Effective Early Intervention for Adolescents in Mental Health Crisis
Unique behavioral health programs at Kings County Hospital provide the specialized care young New Yorkers need to help achieve goals for school, careers and personal relationships before they may be derailed by long-term psychiatric complications.
Anthony* had shown no signs of mental illness. He was attending college at a technology institute and held a job as a sales associate for a wireless cell phone company.
Suddenly, he stopped talking and showering, and stopped his daily activities such as going to school and to work, according to his mother, Nancy*.
“I noticed something was wrong when he stopped acting the way that I know him to be,” she said.
The 19 year-old was showing the first symptoms of psychosis, an abnormal condition of the mind that causes an individual to stop thinking clearly, be unable to determine reality from imagination, and severely interferes with a person’s capacity to meet life’s everyday demands.
Psychotic symptoms can be the result of a number of serious mental illnesses, such as depression, bipolar disorder (manic-depression) and schizophrenia, and can develop with some forms of alcohol and drug abuse.
Studies have shown that schizophrenia and other disorders that can cause psychosis usually emerge in young adulthood. And young adults who begin to experience psychosis often drop out of school, lose or quit their jobs, and sometimes irreparably damage their personal relationships.
“This can lead to a lifelong cycle of poverty and dependency, or institutionalization,” said Joseph Merlino, MD, MPA, Deputy Executive Director for Behavioral Health at HHC Kings County Hospital Center, one of the largest providers of mental health services in New York City.
“It’s critical that we reach young adults with age appropriate services at a time when they’re suffering their first episodes of behavioral abnormalities,” said Dr. Merlino. “If we address these symptoms early when they first emerge, we can help patients like Anthony to remain on track toward a healthy and productive life.”
The options for Nancy, and other New York City families who face this challenge, can be limited. In most healthcare facilities, adolescents below age 18 are typically cared for in pediatric units and patients over 18 are hospitalized in units with adults of all ages.
But the team at Kings County Hospital recognized that adolescents and young adults have special psychiatric needs that neither the standard pediatric or standard adult models of care adequately address.
In January, the hospital opened New York’s first inpatient unit of its kind that is exclusively designed for treatment of patients ages 16 to 23 who have been diagnosed with early episode of psychotic illness. The hospital also recently became a site for a special state-funded outpatient pilot program called “OnTrackNY,” to help patients 16 to 30 with early episode psychosis.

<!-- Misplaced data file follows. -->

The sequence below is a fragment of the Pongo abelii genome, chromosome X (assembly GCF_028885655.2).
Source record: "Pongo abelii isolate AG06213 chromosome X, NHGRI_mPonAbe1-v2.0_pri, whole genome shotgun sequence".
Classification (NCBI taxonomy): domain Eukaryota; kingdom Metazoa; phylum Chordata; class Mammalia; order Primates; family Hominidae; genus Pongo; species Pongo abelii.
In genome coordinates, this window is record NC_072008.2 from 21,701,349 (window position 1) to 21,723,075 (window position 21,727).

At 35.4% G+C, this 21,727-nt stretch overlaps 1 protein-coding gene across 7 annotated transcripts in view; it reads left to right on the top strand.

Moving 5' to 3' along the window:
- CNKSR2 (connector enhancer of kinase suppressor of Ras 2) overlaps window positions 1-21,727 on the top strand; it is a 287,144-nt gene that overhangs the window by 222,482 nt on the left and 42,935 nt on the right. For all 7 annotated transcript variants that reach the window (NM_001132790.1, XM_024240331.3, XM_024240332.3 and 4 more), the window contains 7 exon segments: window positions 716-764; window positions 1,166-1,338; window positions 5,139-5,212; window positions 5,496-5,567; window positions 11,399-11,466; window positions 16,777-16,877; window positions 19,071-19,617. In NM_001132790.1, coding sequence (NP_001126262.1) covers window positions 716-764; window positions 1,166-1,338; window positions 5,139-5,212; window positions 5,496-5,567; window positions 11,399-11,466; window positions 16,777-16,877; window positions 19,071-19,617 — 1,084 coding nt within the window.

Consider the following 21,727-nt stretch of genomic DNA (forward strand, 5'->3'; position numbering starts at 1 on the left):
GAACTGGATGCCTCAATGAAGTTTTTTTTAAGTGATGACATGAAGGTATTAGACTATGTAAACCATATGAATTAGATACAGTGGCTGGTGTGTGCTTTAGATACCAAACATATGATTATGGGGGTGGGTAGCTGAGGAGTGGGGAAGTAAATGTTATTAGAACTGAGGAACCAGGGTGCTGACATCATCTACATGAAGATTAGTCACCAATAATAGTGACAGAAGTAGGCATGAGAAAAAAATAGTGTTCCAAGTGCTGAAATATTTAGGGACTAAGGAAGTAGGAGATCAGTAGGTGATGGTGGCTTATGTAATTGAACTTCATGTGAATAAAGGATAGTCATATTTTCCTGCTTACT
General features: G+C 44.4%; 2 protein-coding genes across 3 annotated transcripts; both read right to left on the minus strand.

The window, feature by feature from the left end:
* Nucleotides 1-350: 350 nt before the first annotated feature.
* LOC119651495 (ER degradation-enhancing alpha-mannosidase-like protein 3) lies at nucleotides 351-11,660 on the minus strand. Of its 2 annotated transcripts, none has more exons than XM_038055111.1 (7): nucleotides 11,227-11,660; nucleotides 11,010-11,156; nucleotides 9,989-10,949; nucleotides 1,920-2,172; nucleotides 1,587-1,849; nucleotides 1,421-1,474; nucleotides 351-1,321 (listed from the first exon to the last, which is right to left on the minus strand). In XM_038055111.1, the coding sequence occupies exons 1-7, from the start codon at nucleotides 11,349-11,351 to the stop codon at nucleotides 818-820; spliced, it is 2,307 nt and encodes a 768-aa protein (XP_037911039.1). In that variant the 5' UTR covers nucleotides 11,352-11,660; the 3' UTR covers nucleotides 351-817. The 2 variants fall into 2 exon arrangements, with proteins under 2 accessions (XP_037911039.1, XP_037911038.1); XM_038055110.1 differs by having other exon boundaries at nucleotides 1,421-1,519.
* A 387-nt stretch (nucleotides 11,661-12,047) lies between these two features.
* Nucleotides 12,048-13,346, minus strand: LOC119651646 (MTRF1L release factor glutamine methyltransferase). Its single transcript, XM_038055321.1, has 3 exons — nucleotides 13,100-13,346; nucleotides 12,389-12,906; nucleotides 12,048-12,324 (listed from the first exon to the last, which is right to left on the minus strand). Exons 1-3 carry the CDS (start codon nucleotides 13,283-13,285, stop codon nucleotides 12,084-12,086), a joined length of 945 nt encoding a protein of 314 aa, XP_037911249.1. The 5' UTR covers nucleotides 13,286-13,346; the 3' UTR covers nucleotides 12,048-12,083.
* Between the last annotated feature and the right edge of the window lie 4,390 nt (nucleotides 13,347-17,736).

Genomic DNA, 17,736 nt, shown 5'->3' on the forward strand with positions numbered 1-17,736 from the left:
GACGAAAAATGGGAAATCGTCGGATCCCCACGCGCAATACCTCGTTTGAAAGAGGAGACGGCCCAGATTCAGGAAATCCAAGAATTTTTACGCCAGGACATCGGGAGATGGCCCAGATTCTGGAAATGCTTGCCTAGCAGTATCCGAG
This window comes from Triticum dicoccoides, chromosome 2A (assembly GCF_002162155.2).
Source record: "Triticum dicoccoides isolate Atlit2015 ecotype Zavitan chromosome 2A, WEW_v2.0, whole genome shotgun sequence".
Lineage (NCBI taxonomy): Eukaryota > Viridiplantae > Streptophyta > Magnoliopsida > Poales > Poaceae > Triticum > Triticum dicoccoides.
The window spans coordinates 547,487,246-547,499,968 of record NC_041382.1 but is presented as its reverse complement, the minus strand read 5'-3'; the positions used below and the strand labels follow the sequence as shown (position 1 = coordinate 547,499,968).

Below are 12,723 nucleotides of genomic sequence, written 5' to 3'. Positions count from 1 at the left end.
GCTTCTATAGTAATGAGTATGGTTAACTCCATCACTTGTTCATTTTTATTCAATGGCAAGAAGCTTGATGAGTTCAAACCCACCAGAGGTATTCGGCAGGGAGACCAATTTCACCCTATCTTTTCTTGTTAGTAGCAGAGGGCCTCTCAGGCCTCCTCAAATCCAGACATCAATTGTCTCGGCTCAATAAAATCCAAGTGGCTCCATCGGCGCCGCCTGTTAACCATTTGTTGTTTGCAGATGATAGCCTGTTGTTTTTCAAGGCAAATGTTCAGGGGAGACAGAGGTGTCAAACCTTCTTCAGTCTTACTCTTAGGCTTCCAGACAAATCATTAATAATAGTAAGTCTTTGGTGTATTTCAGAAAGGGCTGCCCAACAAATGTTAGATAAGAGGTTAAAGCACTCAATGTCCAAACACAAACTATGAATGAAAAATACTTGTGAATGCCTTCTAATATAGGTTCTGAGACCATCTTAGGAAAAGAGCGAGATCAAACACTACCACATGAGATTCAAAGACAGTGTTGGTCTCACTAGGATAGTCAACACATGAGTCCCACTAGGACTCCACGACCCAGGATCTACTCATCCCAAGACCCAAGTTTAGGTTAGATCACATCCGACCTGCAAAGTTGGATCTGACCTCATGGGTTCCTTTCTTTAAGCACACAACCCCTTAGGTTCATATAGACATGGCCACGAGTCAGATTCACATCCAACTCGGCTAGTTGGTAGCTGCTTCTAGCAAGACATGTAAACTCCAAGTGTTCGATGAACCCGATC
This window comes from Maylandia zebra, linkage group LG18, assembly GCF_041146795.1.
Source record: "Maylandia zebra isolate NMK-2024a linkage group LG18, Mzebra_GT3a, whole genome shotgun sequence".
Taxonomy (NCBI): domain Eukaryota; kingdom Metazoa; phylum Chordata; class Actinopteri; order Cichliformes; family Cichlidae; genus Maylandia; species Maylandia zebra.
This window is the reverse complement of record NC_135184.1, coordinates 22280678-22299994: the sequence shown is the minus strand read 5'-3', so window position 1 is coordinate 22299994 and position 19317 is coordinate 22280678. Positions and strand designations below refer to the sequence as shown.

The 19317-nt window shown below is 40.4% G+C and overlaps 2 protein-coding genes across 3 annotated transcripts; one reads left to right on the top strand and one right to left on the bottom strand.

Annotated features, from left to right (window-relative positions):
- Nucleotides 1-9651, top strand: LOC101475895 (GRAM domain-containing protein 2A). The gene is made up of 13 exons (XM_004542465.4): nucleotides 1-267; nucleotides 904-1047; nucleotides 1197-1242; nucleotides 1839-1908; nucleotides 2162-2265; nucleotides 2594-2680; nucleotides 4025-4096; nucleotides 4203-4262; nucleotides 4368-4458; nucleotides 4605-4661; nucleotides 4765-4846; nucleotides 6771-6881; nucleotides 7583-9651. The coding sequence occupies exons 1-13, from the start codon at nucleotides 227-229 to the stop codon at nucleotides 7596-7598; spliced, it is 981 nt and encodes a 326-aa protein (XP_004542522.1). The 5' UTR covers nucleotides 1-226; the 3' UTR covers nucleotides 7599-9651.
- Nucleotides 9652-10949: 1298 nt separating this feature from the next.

Both innovative programs have made Kings County Hospital a recognized leader in new models of care that aim to close the gap in specialized services for adolescents and young adults with mental health needs.
“When this all first started I had no idea what to do. I cried for weeks and would cry every day when I went to visit him,” Nancy said.
Nancy now realizes the new Kings County unit was the best place for Anthony. “Because he was around others his own age, he could relate to them and the way they were going through the same thing. And the staff there understands and really made us feel safe and at ease,” Nancy added.
Both the inpatient young adult unit and the On Track treatment program encourage a patient’s family to be involved in all aspects of the adolescent’s progress, including the initial assessment and the establishment of short and long-term treatment goals. They also offer support groups to help families to better understand their family member’s illness and treatment plan, and to be around other parents experiencing similar challenges.
Patients like Anthony get special support services that address common struggles related to school, work, relationships and identity to help them reintegrate into the community.
Nancy says the early intervention and specialized support Anthony received on the early psychosis inpatient unit made a huge difference for Anthony and for the family.
“I knew he was getting better because he started talking again. He’s going to therapy at the hospital, and is doing really great,” she said. “He’ll be going back to school in the fall.”
*Name changed to protect patient privacy.